This story is adapted from the MT Lowdown, a weekly newsletter digest containing original reporting and analysis published every Friday.
Montana Fish, Wildlife and Parks has enacted an emergency regulation for the lower stretches of the Bitterroot River after officials last week announced the “first confirmed smallmouth bass in the Bitterroot.” The department is asking anglers who catch the species to keep it, kill it, and report the catch.
Fisheries biologists are trying to keep smallmouth out of the Bitterroot to prevent the non-native fish from preying on and displacing native species.
“Smallmouth bass are a predatory and adaptable species and could have a long-term impact to this cold-water fishery,” the department said in a July 26 release. Though department personnel found no additional smallmouth bass when they surveyed the Bitterroot after the initial report, they’ve concluded that the river is suitable habitat for smallmouth to establish and sustain a population.
The closest populations are in drainages dozens of river miles away, namely the Clark Fork below Saint Regis, which is 80 miles downstream, and the Clearwater River system, about 70 miles upstream. The smallmouth that was reported in the Bitterroot was found 3.5 miles upstream of the river’s confluence with the Clark Fork near Missoula.
In February of last year, an angler caught a smallmouth bass in another unexpected cold-water fishery, the Gardner River, which flows into the Upper Yellowstone River.
After that incident, FWP noted that it’s illegal to move live fish from one water body to another without prior authorization from FWP.
In a recent memo to the Fish and Wildlife Commission, the department wrote that there have been reports of smallmouth at isolated private fish ponds near Hamilton, but FWP is unsure if the fish an angler caught on July 5 escaped from a private pond, emigrated from existing river populations or was introduced to the Bitterroot illegally. FWP is hoping to gain more insight into the origin of any smallmouth bass in the river system by analyzing the fish tissue and otoliths, or ear bones, of any captured fish.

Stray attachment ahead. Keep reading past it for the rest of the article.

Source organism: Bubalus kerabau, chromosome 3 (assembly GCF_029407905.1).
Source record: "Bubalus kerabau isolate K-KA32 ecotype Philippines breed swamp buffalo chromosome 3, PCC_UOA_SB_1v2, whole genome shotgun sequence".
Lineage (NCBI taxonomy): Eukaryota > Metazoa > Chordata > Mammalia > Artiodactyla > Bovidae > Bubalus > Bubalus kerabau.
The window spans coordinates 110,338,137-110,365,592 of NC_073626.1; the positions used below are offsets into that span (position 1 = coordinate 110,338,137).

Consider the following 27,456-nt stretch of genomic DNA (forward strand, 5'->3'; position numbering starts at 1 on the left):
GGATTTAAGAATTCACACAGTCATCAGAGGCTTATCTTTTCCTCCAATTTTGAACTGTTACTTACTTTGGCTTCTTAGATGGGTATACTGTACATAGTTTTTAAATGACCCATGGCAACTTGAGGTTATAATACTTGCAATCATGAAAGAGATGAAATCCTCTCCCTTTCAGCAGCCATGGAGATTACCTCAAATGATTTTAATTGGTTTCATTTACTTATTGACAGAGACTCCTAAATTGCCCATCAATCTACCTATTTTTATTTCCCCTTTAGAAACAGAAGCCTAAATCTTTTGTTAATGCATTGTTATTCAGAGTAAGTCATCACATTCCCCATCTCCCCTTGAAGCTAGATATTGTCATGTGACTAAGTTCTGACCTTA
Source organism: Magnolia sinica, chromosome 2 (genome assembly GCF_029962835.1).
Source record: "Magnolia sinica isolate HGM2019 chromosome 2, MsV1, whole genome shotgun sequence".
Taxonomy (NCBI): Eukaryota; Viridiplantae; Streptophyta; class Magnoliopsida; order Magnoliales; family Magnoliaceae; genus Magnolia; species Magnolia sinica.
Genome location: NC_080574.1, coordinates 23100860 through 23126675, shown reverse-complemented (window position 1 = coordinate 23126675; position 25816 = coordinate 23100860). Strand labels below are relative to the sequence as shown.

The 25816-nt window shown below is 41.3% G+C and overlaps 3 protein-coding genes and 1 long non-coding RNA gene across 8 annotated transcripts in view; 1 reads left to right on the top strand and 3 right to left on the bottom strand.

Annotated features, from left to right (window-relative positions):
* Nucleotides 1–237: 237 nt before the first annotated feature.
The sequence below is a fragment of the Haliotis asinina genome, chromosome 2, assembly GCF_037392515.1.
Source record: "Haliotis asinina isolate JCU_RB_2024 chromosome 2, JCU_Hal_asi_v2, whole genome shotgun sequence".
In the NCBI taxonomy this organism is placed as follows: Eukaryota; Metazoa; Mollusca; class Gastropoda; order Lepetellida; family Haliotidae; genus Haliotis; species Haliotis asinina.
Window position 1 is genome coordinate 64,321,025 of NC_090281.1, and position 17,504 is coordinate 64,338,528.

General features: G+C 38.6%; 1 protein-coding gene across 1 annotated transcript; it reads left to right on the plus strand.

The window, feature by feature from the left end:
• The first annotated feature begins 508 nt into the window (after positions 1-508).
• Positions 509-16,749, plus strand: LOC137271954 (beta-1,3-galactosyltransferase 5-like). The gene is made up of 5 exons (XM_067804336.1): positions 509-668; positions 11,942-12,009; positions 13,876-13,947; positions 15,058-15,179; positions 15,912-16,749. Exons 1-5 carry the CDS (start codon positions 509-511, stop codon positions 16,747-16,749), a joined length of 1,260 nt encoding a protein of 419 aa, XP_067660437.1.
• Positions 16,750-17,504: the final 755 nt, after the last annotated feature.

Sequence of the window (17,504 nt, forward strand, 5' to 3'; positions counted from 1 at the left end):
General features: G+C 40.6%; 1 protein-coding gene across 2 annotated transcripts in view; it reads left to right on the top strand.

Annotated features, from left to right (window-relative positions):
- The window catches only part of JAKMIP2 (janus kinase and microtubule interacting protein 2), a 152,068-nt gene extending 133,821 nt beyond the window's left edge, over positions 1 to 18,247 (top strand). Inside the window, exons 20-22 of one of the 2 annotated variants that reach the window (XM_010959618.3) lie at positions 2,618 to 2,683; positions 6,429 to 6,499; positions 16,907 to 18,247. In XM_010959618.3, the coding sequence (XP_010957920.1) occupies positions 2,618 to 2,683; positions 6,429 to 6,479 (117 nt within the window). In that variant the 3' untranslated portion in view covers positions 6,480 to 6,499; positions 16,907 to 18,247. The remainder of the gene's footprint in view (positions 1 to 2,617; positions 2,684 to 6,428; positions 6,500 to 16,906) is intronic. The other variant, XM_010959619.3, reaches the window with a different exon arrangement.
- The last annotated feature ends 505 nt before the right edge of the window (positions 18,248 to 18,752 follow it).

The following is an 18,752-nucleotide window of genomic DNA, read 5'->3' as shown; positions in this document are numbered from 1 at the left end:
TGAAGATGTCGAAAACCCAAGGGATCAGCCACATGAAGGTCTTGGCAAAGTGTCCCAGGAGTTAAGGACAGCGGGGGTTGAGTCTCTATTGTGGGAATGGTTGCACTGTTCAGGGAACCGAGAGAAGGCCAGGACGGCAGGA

Anglers come to Montana in droves for the abundant wild trout. But this summer’s rising temps, dropping flows and declining brown trout populations could harbor clues about the future of the state’s celebrated cold-water fisheries.
The introduction of smallmouth, which are native to the midwest, has proven problematic for fisheries in other parts of the country, including other parts of the Columbia River Basin, where researchers have implicated their introduction in the decline of Pacific salmon, for example, and warn that climate change is expected to expand suitable habitat for the species.
Former member of the Fish and Wildlife Commission and current director of Trout Unlimited’s Montana Water program Pat Byorth said there’s a “fairly broad overlap” between smallmouth habitat and trout habitat. Trout populations tend not to come out on the winning end when water temperatures rise and smallmouth gain a foothold, he said.
“The fear is that if these low water conditions, like we’re seeing in the Bitterroot and the lower Clark Fork this year, persist, we’re just going to open the door for warm-water fish in cold-water fisheries that can replace the trout,” Byorth said. “The trout are already under stress with warm, low water, and if you throw in another factor, that’s reason for concern.”
The Fish and Wildlife Commission is expected to vote on a proposal to codify FWP’s catch, kill and report guidance in its Bitterroot River fishing regulations on Aug. 17, effectively making FWP’s emergency regulation permanent.
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